The internet has been around long enough that scientists have conducted studies to see what is going on with cyber bullying. One conclusion they've reached is that cyber bullying is quite different from the traditional bullying. Cyberbullying is defined as deliberately and repeatedly harming someone via a digital or electronic device. It does not involve face-to-face interaction and this makes it so much easier.
In cyberbullying a person makes a "joke" or "comment" via text or a post and it is not funny at all. In fact, when the "jokes" or "comments" are repeated it can cross the line into cyberbullying. Think of it this way, a person can set up an online persona protected by an e-mail address that they can hide behind. This provides a feeling of protection that they can say and do what they want because they have a certain level of anonymity they can hide behind.
A study from the University of British Columbia indicated that cyber bullying is more prevalent than the traditional bullying among the young. They discovered that 25 to 30 percent of people surveyed indicated they have either experienced or taken part in cyberbullying. Furthermore, 95 percent of the young people indicated that what they put online was supposed to be a joke and the other 5 percent posted material meant to harm someone.
When bullying takes place in person, each person is involved in only one role. They are either the bully, the victim or the witness. In cyberbullying each person may play multiple roles at once. They could be the bully, victim, and/or witness. In addition, cyberbullying is not usually premeditated while traditional bullying is because the bully has to plan what they will do to their victim.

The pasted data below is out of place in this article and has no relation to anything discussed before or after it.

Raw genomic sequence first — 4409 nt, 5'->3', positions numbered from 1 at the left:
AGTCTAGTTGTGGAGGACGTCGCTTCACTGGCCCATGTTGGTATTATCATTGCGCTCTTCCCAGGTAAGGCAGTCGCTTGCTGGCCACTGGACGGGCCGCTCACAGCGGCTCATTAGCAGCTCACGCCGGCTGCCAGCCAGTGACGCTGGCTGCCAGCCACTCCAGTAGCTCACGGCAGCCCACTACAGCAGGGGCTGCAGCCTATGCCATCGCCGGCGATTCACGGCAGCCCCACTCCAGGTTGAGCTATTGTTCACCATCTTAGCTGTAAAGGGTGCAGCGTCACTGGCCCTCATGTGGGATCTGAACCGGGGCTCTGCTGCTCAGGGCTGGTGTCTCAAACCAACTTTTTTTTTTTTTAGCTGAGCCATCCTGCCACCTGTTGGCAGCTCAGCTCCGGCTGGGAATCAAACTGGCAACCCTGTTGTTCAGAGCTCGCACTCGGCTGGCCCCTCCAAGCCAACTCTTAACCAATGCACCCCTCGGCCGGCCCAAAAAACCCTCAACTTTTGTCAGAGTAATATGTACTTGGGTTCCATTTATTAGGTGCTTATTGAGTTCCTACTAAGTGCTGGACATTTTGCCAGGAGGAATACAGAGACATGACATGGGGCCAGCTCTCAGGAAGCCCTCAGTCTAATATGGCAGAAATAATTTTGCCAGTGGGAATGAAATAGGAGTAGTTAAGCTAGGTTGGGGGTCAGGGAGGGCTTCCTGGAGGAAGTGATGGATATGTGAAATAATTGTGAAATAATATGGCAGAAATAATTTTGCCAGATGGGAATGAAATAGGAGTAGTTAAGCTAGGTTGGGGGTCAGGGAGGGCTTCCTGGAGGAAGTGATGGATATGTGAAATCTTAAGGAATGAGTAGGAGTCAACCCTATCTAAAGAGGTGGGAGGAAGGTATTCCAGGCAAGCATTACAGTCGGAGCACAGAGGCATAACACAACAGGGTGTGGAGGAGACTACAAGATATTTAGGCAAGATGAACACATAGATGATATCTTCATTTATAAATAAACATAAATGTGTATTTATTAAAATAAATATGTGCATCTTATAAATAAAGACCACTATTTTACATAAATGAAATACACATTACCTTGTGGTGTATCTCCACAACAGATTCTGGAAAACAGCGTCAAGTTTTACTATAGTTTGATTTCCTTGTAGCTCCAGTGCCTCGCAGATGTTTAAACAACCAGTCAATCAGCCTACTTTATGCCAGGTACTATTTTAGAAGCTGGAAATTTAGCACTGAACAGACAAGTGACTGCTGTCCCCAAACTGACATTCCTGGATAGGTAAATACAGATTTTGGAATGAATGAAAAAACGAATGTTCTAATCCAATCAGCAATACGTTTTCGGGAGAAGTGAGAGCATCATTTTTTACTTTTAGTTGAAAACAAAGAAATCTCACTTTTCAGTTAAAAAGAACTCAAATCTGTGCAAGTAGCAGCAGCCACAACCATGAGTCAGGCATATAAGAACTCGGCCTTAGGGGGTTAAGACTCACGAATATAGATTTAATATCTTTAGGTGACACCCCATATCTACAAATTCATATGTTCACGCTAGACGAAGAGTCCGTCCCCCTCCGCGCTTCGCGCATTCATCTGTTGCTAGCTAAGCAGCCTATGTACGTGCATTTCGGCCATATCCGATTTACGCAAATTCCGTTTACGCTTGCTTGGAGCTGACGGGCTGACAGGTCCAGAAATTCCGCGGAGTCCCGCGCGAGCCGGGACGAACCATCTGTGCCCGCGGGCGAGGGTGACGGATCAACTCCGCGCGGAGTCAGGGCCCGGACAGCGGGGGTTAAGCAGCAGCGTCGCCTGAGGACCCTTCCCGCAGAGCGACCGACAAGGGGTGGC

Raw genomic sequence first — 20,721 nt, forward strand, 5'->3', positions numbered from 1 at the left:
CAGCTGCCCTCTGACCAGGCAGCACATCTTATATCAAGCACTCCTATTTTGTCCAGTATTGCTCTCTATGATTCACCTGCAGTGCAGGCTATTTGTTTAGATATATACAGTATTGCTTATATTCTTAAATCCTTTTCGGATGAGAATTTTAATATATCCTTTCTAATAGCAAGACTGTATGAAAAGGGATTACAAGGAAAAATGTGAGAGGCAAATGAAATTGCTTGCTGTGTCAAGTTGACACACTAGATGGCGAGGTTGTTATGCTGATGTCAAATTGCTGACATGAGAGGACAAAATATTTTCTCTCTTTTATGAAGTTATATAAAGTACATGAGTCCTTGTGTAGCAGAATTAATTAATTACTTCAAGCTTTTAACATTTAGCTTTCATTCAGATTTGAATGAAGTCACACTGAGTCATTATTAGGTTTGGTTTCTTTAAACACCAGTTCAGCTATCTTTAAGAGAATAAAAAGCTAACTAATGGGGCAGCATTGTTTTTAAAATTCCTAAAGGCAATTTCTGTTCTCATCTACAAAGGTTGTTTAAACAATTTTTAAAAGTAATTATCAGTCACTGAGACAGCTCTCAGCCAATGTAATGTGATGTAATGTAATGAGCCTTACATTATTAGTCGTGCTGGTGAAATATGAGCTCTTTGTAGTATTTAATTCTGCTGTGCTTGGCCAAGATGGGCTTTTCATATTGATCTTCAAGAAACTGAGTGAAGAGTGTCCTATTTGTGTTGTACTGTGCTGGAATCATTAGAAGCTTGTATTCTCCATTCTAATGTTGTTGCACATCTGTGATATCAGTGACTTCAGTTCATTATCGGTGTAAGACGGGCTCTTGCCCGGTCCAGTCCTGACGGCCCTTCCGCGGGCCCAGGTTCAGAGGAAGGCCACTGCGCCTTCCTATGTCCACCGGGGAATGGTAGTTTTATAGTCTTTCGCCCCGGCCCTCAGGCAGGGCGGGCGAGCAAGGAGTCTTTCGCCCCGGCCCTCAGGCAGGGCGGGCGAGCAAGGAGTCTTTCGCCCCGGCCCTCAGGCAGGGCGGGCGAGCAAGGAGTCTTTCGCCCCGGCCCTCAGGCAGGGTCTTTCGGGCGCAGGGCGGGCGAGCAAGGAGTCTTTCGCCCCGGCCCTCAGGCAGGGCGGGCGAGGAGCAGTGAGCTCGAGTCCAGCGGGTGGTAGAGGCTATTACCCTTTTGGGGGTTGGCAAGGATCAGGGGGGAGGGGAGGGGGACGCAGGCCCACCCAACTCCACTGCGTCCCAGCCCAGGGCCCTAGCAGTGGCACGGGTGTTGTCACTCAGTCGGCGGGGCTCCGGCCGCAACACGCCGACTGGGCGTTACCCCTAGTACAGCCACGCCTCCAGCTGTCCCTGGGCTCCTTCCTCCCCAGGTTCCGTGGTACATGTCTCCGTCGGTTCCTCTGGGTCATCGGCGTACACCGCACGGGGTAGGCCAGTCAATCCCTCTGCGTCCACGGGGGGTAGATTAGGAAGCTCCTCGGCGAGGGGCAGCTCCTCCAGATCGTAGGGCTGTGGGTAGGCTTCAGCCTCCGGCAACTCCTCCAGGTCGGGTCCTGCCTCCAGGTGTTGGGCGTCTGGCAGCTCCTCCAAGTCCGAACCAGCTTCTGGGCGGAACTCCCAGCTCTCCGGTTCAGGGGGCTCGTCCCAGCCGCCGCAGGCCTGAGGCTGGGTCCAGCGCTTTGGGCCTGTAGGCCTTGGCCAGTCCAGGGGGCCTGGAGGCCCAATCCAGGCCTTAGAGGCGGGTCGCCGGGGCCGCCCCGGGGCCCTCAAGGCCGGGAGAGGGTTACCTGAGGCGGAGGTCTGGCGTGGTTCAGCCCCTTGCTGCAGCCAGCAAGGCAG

Furthermore, there are certain elements present in traditional bullying that are not present in cyberbullying. In traditional bullying, the bully has a need for power and control while actively targeting the victim and is an outlet for aggression. In cyberbullying, teens have become desensitized to the devices and they are more likely to say something online they'd never say in person.
In fact, people can post comments, photos, and other things on line that will remain there forever. They can post anything be it nice or hurtful without any supervision. This means many sites focus on one person that they tear apart, post photoshopped photos, and other hurtful things. Often the posters see what they publish as a joke, not as bullying. Unfortunately, these items can end up on social media, You Tube, someone's personal site, or other place.
It is important to help all people learn the rules to follow if they find they are being cyber bullied, otherwise it will continue and might lead to someone committing suicide due to what is being published. The first rule for young people is to talk to a trusted adult. Next everyone can contact the site or host providers about the inappropriate material that's been posted. Make copies of everything that has been published for proof should it be needed. Ignore rude comments and always take time to cool down rather than shooting a nasty comment off because it could cause the situation to escalate.
Do not share username or passwords with anyone and make sure your security settings are set for a secure as you can make it. Make sure you only post things on line that will not come back to bite you. Choose friends wisely and do not accept all friend requests. It is important to protect yourself no matter what age you are. Let me know what you think, I'd love to hear. Have a great weekend.
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